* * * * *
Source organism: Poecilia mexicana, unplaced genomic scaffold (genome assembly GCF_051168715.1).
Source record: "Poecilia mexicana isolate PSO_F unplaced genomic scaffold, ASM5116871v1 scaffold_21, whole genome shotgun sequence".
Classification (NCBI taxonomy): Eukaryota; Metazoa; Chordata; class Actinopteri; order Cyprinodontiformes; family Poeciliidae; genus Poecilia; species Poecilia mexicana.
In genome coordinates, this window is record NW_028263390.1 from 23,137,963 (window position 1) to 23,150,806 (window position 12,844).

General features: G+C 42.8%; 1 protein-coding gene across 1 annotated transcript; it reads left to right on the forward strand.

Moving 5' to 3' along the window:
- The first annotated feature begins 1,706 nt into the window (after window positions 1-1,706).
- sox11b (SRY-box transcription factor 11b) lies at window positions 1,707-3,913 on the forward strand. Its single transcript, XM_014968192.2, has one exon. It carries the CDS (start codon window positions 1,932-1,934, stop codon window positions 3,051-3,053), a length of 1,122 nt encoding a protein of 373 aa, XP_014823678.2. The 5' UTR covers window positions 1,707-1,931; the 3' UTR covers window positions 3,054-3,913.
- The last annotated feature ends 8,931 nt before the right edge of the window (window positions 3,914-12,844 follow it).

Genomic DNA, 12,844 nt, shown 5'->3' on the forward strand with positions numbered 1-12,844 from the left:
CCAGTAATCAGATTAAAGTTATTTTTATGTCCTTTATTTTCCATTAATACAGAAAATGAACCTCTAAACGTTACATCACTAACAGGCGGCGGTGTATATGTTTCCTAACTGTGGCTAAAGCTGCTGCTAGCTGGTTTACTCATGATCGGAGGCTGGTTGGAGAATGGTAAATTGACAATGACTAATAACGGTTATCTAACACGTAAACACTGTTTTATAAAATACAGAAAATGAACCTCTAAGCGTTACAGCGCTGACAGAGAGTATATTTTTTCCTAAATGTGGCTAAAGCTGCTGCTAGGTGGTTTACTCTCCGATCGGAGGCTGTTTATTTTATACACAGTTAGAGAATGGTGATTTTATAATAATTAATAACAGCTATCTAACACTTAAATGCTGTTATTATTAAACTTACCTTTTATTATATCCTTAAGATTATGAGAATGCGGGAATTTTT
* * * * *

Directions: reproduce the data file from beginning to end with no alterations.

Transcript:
Source organism: Poecilia mexicana, unplaced genomic scaffold (genome assembly GCF_051168715.1).
Source record: "Poecilia mexicana isolate PSO_F unplaced genomic scaffold, ASM5116871v1 scaffold_21, whole genome shotgun sequence".
Classification (NCBI taxonomy): Eukaryota; Metazoa; Chordata; class Actinopteri; order Cyprinodontiformes; family Poeciliidae; genus Poecilia; species Poecilia mexicana.
In genome coordinates, this window is record NW_028263390.1 from 23,137,963 (window position 1) to 23,150,806 (window position 12,844).

General features: G+C 42.8%; 1 protein-coding gene across 1 annotated transcript; it reads left to right on the forward strand.

Moving 5' to 3' along the window:
- The first annotated feature begins 1,706 nt into the window (after window positions 1-1,706).
- sox11b (SRY-box transcription factor 11b) lies at window positions 1,707-3,913 on the forward strand. Its single transcript, XM_014968192.2, has one exon. It carries the CDS (start codon window positions 1,932-1,934, stop codon window positions 3,051-3,053), a length of 1,122 nt encoding a protein of 373 aa, XP_014823678.2. The 5' UTR covers window positions 1,707-1,931; the 3' UTR covers window positions 3,054-3,913.
- The last annotated feature ends 8,931 nt before the right edge of the window (window positions 3,914-12,844 follow it).

Genomic DNA, 12,844 nt, shown 5'->3' on the forward strand with positions numbered 1-12,844 from the left:
CCAGTAATCAGATTAAAGTTATTTTTATGTCCTTTATTTTCCATTAATACAGAAAATGAACCTCTAAACGTTACATCACTAACAGGCGGCGGTGTATATGTTTCCTAACTGTGGCTAAAGCTGCTGCTAGCTGGTTTACTCATGATCGGAGGCTGGTTGGAGAATGGTAAATTGACAATGACTAATAACGGTTATCTAACACGTAAACACTGTTTTATAAAATACAGAAAATGAACCTCTAAGCGTTACAGCGCTGACAGAGAGTATATTTTTTCCTAAATGTGGCTAAAGCTGCTGCTAGGTGGTTTACTCTCCGATCGGAGGCTGTTTATTTTATACACAGTTAGAGAATGGTGATTTTATAATAATTAATAACAGCTATCTAACACTTAAATGCTGTTATTATTAAACTTACCTTTTATTATATCCTTAAGATTATGAGAATGCGGGAATTTTT